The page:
Home Boxing News Derrick James doesn’t want Jermell Charlo coming in too heavy for Canelo...

Derrick James doesn’t want Jermell Charlo coming in too heavy for Canelo Alvarez bout

Saul 'Canelo' Alvarez and Jermell Charlo. Photo credit: Esther Lin/Showtime

Mystery surrounds what undisputed junior middleweight champion Jermell ‘Iron Man’ Charlo 35-1-1 (19) will weigh when he hits the scales ahead of his ambitious challenge to WBC, WBA, WBO and IBF super middleweight champion Saul ‘Canelo’ Alvarez 59-2-2 (39) at the T-Mobile Arena in Las Vegas, Nevada on Saturday night.

The 33-year-old Texan started his career as a welterweight before growing into the 154-pound weight class. Listed as six-foot tall and with broad shoulders, Charlo has always looked large for the junior middleweight division as he has established himself as the dominant force across two world title reigns dating back seven years.

But to jump up two full weight classes to take on not only the undisputed champion at the weight, but one of the best boxers on the planet pound-for-pound? That’s another challenge entirely.

Mexican superstar Alvarez, 33, began his own career as a junior welterweight when he was just 15 years old. His first world championship was at junior middleweight where he made six title defence before running into a redhot Floyd Mayweather Jr a decade ago and losing a majority decision.

Alvarez flirted with the middleweight division for the next three years before eventually challenging WBC, WBA and IBF 160-pound champion Gennadiy Golovkin in the first bout of their trilogy.

From 2018 to 2021 Alvarez collected the WBC, WBA, WBO and IBF belts at 168-pounds. During the same period he jumped up to light heavyweight to wrest the WBO 175-pound belt from Sergey Kovalev too.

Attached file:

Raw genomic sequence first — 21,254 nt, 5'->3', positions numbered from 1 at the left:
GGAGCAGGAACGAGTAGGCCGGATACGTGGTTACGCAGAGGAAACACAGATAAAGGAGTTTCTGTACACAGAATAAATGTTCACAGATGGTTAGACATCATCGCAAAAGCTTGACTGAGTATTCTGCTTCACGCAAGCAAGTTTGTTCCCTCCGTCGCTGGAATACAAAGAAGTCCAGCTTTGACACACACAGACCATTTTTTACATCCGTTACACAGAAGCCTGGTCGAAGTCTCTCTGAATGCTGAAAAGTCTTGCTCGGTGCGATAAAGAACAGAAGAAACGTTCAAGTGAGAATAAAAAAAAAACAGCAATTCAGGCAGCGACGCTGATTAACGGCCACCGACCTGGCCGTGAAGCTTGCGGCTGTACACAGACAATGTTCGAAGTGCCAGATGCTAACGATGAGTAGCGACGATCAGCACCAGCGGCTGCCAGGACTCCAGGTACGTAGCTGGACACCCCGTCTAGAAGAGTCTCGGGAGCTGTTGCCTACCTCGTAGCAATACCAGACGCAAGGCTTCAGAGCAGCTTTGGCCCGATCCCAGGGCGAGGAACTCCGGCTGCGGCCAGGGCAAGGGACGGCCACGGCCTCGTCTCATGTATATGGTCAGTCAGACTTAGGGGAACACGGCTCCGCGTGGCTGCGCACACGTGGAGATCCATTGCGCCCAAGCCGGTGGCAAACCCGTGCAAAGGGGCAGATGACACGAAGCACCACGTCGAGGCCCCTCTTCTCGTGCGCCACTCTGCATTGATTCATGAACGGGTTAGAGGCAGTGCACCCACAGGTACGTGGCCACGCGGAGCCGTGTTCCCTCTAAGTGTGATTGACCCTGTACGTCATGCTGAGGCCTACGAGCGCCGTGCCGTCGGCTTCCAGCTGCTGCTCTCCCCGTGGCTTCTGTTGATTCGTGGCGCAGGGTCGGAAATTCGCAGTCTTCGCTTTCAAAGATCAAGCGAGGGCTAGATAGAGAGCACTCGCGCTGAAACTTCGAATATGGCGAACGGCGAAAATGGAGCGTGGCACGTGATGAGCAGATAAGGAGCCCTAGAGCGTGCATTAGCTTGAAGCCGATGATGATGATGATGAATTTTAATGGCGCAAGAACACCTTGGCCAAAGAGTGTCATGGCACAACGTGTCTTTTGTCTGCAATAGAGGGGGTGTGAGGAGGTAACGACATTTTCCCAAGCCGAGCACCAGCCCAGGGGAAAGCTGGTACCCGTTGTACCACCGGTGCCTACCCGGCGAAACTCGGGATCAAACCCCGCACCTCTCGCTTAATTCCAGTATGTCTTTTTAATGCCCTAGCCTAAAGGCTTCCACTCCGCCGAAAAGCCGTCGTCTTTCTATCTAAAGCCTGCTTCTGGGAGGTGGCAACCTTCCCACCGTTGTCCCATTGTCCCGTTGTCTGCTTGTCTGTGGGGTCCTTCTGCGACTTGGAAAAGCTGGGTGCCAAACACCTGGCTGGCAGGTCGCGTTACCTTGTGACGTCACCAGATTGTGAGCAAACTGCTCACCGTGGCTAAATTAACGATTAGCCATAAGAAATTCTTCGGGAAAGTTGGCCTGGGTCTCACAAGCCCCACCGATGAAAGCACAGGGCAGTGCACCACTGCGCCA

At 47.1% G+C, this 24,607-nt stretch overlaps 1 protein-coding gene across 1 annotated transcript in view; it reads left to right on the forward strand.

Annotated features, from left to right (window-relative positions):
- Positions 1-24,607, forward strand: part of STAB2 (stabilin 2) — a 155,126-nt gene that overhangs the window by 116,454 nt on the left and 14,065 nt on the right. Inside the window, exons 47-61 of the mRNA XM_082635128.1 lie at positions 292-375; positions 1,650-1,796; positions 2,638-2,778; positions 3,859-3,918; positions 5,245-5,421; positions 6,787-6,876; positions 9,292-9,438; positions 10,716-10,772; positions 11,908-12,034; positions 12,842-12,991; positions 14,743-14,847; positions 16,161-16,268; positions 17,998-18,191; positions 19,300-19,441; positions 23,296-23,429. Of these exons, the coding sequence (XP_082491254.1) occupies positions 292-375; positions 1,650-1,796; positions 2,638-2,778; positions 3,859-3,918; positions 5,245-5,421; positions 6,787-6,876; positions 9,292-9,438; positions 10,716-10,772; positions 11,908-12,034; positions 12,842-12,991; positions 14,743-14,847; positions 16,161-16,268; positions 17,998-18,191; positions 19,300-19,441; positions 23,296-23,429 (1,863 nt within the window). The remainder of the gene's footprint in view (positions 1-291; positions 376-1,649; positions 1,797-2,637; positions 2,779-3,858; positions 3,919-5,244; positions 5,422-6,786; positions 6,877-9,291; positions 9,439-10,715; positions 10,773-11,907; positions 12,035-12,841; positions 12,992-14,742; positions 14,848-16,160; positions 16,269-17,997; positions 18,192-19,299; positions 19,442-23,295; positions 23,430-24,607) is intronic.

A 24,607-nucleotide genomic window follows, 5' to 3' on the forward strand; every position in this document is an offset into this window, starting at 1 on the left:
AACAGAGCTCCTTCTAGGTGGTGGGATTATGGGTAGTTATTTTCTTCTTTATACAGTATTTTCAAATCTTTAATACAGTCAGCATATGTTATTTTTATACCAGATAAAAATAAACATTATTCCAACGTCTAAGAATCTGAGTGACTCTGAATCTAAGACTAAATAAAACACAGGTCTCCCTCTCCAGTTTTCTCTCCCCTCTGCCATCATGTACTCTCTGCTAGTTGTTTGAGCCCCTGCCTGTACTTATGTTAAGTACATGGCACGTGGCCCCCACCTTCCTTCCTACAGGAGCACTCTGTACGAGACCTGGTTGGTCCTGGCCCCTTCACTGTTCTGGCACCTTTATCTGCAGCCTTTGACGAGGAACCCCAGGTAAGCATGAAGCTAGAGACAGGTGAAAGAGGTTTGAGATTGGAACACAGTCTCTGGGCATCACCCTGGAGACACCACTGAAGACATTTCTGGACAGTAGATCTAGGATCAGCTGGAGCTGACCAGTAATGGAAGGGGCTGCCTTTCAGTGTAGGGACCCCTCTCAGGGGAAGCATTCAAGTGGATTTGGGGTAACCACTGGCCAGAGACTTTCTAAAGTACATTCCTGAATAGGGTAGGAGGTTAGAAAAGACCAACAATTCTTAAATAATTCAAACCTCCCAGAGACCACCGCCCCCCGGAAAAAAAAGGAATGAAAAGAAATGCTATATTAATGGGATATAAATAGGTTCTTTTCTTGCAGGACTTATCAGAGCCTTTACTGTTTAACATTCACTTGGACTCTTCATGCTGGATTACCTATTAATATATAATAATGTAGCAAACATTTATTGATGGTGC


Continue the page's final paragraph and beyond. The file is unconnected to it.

Charlo will have a four-inch height and similar reach advantage over Alvarez, but the question remains: what is the optimum weigh for Charlo to come in at?

Charlo’s trainer Derrick James does not want his boxer to compromise his natural advantages by coming in too heavy, but he remained coy about what their target weight is.

“I really don’t follow what everybody’s saying because I’m not on the internet like that,” James said. “But you said those numbers – ’64, ’63, ’65 – somewhere in that area.

“But I think that just because you’re moving up two weight divisions doesn’t mean you have to be [168 pounds], you have to gain all that weight. I think that his advantage is his size and I think that you have to maximise what you have. And you don’t have to [go all the way up].

“You know, we see smaller guys sparring bigger guys every day of the week. And the smaller guys are not getting to the heavier guys’ size to be able to deal with ’em. It’s just like I have something that you don’t have. And so, he doesn’t have to become that guy to be that guy. And I think, hopefully, that’ll be what he understands and knows the night of the fight, so he’s not so heavy.”